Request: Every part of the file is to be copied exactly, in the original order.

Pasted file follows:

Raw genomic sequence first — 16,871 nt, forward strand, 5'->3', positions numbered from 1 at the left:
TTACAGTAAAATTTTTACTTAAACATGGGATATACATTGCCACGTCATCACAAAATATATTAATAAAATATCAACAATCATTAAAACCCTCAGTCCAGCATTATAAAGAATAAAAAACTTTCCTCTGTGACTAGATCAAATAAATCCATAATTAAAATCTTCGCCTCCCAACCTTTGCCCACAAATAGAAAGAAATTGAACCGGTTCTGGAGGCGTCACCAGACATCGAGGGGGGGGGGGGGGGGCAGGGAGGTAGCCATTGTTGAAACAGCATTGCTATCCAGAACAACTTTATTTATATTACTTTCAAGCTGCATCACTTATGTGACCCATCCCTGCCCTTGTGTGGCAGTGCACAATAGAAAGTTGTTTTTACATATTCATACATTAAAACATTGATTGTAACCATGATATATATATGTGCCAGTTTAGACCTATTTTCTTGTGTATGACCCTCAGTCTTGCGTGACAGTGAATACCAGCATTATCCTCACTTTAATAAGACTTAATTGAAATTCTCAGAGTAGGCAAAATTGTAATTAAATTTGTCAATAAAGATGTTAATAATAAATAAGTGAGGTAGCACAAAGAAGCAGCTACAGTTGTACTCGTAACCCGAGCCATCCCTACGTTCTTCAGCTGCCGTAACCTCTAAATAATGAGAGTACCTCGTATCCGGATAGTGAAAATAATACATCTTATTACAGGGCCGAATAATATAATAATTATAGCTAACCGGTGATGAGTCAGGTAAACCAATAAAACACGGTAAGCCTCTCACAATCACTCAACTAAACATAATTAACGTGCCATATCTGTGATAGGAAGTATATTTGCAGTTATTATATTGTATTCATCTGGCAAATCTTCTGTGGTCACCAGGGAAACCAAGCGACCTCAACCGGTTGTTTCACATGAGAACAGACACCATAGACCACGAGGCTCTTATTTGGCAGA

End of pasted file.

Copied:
Raw genomic sequence first — 16,871 nt, forward strand, 5'->3', positions numbered from 1 at the left:
TTACAGTAAAATTTTTACTTAAACATGGGATATACATTGCCACGTCATCACAAAATATATTAATAAAATATCAACAATCATTAAAACCCTCAGTCCAGCATTATAAAGAATAAAAAACTTTCCTCTGTGACTAGATCAAATAAATCCATAATTAAAATCTTCGCCTCCCAACCTTTGCCCACAAATAGAAAGAAATTGAACCGGTTCTGGAGGCGTCACCAGACATCGAGGGGGGGGGGGGGGGGCAGGGAGGTAGCCATTGTTGAAACAGCATTGCTATCCAGAACAACTTTATTTATATTACTTTCAAGCTGCATCACTTATGTGACCCATCCCTGCCCTTGTGTGGCAGTGCACAATAGAAAGTTGTTTTTACATATTCATACATTAAAACATTGATTGTAACCATGATATATATATGTGCCAGTTTAGACCTATTTTCTTGTGTATGACCCTCAGTCTTGCGTGACAGTGAATACCAGCATTATCCTCACTTTAATAAGACTTAATTGAAATTCTCAGAGTAGGCAAAATTGTAATTAAATTTGTCAATAAAGATGTTAATAATAAATAAGTGAGGTAGCACAAAGAAGCAGCTACAGTTGTACTCGTAACCCGAGCCATCCCTACGTTCTTCAGCTGCCGTAACCTCTAAATAATGAGAGTACCTCGTATCCGGATAGTGAAAATAATACATCTTATTACAGGGCCGAATAATATAATAATTATAGCTAACCGGTGATGAGTCAGGTAAACCAATAAAACACGGTAAGCCTCTCACAATCACTCAACTAAACATAATTAACGTGCCATATCTGTGATAGGAAGTATATTTGCAGTTATTATATTGTATTCATCTGGCAAATCTTCTGTGGTCACCAGGGAAACCAAGCGACCTCAACCGGTTGTTTCACATGAGAACAGACACCATAGACCACGAGGCTCTTATTTGGCAGA